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November 2016

Eleven Years of Growth and Change I will retire from SWRE in early January. I’ve served

as the co-op’s CEO since early 2006, and I find myself thinking often these days about changes and challenges that the co-op has dealt with during those years, and pro- grams that we have implemented to deal with them. Looking back over the last 11 years, there are several things that we have accomplished.

Our billing system and member database were pretty much intact at SWRE when we began to expand tech- nology. One of the first things we did to expand on that system was to try to manage our peak demand. Peak de- mand is the highest amount of electricity SWRE has used at any one 15 minute period of time for the last year. We knew that we needed to work with irrigators to control peak because irrigation normally set an artificially high demand and yet only ran a few months out of the year. We worked with irrigators to voluntarily curtail usage

during peak periods. Irrigators were notified by texts and emails to shut off during certain periods of peak demands. Those who participated were offered a better rate. Within a short time, SWRE was able to electronical- ly turn off those irrigation wells for those who participated. The load control not only gave irrigators a better rate, but also decreased the overall demand for all members. About 2007, we began to examine the different tech- nologies available for “smart” electronic meters. Smart meant that the meter could communicate with a comput- er in our office and actually read itself. The system we choose communicates over the actual power line instead of radio waves that some felt were detrimental. We could now read meters and ping meters to see if they were on. Shortly after new meters had been installed, we be- gan an inventory of every pole and equipment within our cooperative.We actually did not have a firm count on the amount of poles and equipment we had in the field. Poles and equipment were numbered which enabled SWRE to start the next phase of technology – mapping of our system. We now had the ability to identify every pole or piece of equipment and actually view that location on a map.

Our next step was to expand the meter software from just being able to read the meter (AMR) to software which enabled us to provide information about usage, power quality, voltage, etc. to our members and engineers. Something called meter integration programs and meter data management software enabled our cooperative to create a customer application that merged with our billing system and allowed customers to view usage, bill history, payment of bills, and numerous alerts.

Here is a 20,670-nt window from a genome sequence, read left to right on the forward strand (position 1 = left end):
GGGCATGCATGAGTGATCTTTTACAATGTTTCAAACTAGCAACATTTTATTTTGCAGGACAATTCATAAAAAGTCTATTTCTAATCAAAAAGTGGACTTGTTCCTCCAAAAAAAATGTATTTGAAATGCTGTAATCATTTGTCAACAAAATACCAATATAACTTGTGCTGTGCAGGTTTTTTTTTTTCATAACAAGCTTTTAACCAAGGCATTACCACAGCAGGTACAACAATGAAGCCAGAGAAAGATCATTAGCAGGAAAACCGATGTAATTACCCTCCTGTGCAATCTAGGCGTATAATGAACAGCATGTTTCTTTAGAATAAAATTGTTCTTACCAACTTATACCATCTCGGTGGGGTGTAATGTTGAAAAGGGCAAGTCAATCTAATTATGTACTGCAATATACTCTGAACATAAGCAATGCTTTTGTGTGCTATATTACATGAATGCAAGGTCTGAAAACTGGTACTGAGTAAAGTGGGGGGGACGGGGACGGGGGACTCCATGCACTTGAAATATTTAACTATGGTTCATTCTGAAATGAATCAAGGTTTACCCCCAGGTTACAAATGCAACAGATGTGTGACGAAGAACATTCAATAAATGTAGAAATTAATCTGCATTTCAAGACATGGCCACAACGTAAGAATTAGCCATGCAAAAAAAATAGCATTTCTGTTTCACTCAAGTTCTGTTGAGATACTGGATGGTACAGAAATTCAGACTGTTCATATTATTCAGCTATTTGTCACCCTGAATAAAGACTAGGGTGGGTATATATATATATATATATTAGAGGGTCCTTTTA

by Mike R. Hagy

With that technology in place, we were able to begin our outage management system that uses all of the previ- ous technology to predict and report outages across our system. Members can now report outages on their phone app and view outages across our service area. Linemen can view outages and get driving directions while the sys- tem predicts what fuses or transformers may be at fault. Added software will also allow better damage reports during storms and allow dispatchers to view the locations of trucks and response vehicles. Our computer designed mainly for billing sitting on the shelf has evolved to a climate controlled computer room full of servers and virtual servers. Cyber-Security, Intru- sion Software, Cloud based storage, and Apps were not things we were worried about ten years ago. There was no IT department – just a couple of us that may have done more damage than good when we had a computer problem! Technology on the horizon will allow all work orders

to be pushed out to the linemen on their iPads and will automatically assign hardware and equipment needed for a job and reduce the inventory lists at the same time. Workers in the field will also be able to “ping” a meter to see if the member came back on rather than having to be called from the office.

Members will also be able to prepay for their electric bill in the near future as well. Basically a member will prepay an amount each month and will be notified when accounts reach levels set by the member. Other coops have discovered that many members enjoy the option of managing their usage and budgeting at the beginning of each pay period.

Members are also able to purchase shares of the SWRE community solar fields, offset peak demand through the whole house generator program, and receive excellent rebates on Geo-thermal heating and cooling units. SWRE can also sell the member a DIY solar ground mounted array if that is what is desired. In the near future we are working to develop a partnership with a company to sell or lease whole house batteries that could be used to offset peak demands or provide backup power. The industry has changed tremendously in the last eleven years, and SWRE is poised to serve all the energy needs of our members for the next decade as well. I have been blessed to serve as the CEO of SWRE. I am sure that the vision of Safety, Service and Satisfaction, one member at a time will continue to evolve and expand. Thank you, and May God Bless Each of You!

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